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Vet with PTSD from Afgan, kills 3 family members and himself

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Nova Scotia shootings underscore need for better veterans' services: ombudsman

Post by Guest on Wed 04 Jan 2017, 18:15



Nova Scotia shootings underscore need for better veterans' services: ombudsman

The Canadian Press
Published on January 4, 2017

OTTAWA — Canada's military watchdog urged the federal government Wednesday to do more for soldiers forced out of the Canadian Forces for medical reasons after an Afghan war veteran and three family members were found shot dead in Nova Scotia.

Ombudsman Gary Walbourne wants Ottawa to ensure injured military personnel have all the necessary benefits and supports in place before they are forced to turn in their uniforms — recommendations he made back in the fall.

"There should be no member of the Canadian Armed Forces released until all benefits and services are in place," Walbourne said in an interview.

"That means pension, back benefits, health care. If we had had that type of a stance, I wonder what the outcome would have been.

"Would it have been different? We're speculating; we don't know. But there is opportunity in the system. Somebody's got to make some decisions."

Retired corporal Lionel Desmond, 33, was found dead Tuesday in a home in Upper Big Tracadie, N.S., from what appeared to be a self-inflicted gunshot wound, RCMP say. His wife Shanna Desmond, 31, their 10-year-old daughter Aaliyah and his mother Brenda Desmond, 52, also died of apparent gunshot wounds.

RCMP would not confirm outright that the deaths were a murder-suicide, saying the investigation is ongoing.

Desmond served in Afghanistan in 2007, and had received treatment from a joint personnel support unit for a year prior to his release from the military in July 2015. Such units provide support to ill and injured soldiers, including mental injuries.

A family member said Desmond was diagnosed with post-traumatic stress disorder after returning from Afghanistan, and had been seeking treatment without success after his release from the military. Veterans Affairs refused to comment on the case, citing privacy laws.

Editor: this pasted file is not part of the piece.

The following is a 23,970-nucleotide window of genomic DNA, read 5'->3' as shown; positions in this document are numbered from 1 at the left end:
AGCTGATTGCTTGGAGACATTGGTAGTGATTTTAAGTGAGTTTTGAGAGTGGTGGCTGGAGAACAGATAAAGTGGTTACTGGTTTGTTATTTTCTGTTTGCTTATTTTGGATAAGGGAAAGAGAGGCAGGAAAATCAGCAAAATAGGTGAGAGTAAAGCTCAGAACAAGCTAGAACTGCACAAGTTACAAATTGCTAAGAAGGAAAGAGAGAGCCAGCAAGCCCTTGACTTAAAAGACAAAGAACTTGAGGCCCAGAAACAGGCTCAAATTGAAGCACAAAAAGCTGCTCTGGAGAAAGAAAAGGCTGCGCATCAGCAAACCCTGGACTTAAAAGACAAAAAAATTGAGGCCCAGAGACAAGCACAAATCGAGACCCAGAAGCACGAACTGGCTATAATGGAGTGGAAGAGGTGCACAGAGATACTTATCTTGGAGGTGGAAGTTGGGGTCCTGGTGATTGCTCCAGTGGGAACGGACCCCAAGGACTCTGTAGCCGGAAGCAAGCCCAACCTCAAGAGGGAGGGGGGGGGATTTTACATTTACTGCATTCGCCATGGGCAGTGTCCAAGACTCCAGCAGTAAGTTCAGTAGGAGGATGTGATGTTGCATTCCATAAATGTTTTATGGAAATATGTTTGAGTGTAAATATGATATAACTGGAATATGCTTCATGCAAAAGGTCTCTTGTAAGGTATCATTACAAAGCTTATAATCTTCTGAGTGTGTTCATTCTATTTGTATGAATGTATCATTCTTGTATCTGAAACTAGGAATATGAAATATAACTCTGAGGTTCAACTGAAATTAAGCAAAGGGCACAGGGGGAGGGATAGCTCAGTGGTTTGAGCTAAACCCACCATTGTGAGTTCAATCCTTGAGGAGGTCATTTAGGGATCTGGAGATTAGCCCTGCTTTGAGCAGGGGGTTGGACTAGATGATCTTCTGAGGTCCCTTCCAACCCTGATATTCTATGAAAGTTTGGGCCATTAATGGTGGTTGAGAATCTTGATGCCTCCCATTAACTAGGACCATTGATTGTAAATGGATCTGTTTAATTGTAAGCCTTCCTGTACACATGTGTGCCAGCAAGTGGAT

The tragedy has thrust the treatment of current and former soldiers suffering from mental injuries back into the spotlight, highlighting the ongoing challenges in helping the thousands suffering from hidden wounds.

PTSD has been the top diagnosis for the hundreds of troops released from the military for medical reasons each year since at least 2014. Some 18 military personnel took their own lives in 2015, many of whom had sought some type of mental-health treatment shortly before their deaths.

The Canadian Forces and Veterans Affairs have opened specialized clinics, hired more staff and cut red tape in recent years to provide better care and support as more and more military personnel have come forward seeking help for PTSD and other disorders.

A spokeswoman for Defence Minister Harjit Sajjan said the minister's thoughts and prayers were with the Desmond family, and that he agreed more needs to be done to help ill and injured military personnel transition to civilian life.

But Jordan Owens said the government would guard against knee-jerk reactions or piecemeal decisions, referring instead to a forthcoming new Liberal defence policy that's due in the spring.

"There is work ongoing between the Department of National Defence and Veterans Affairs to ensure soldiers and veterans receive the care and support they need," Owens said.

"This was a major focus of our consultations during the defence policy review."

Veterans Affairs Canada released a statement on Wednesday highlighting the services available to veterans struggling with mental-health injuries and encouraging them to come forward for help.

"We are committed to getting this right for the men and women who have served this country," the statement read. "We encourage anyone struggling to reach out to Veterans Affairs and get the support they need."

But Walbourne said significant barriers and problems persist in terms of accessing services and benefits. It's unfair to serving members, veterans and their families to make them wait for the system to be fixed when there are clear measures that could be implemented now, he added.

"We've made recommendations that are easy to implement and will make a major impact on the lives of these transitioning members," he said.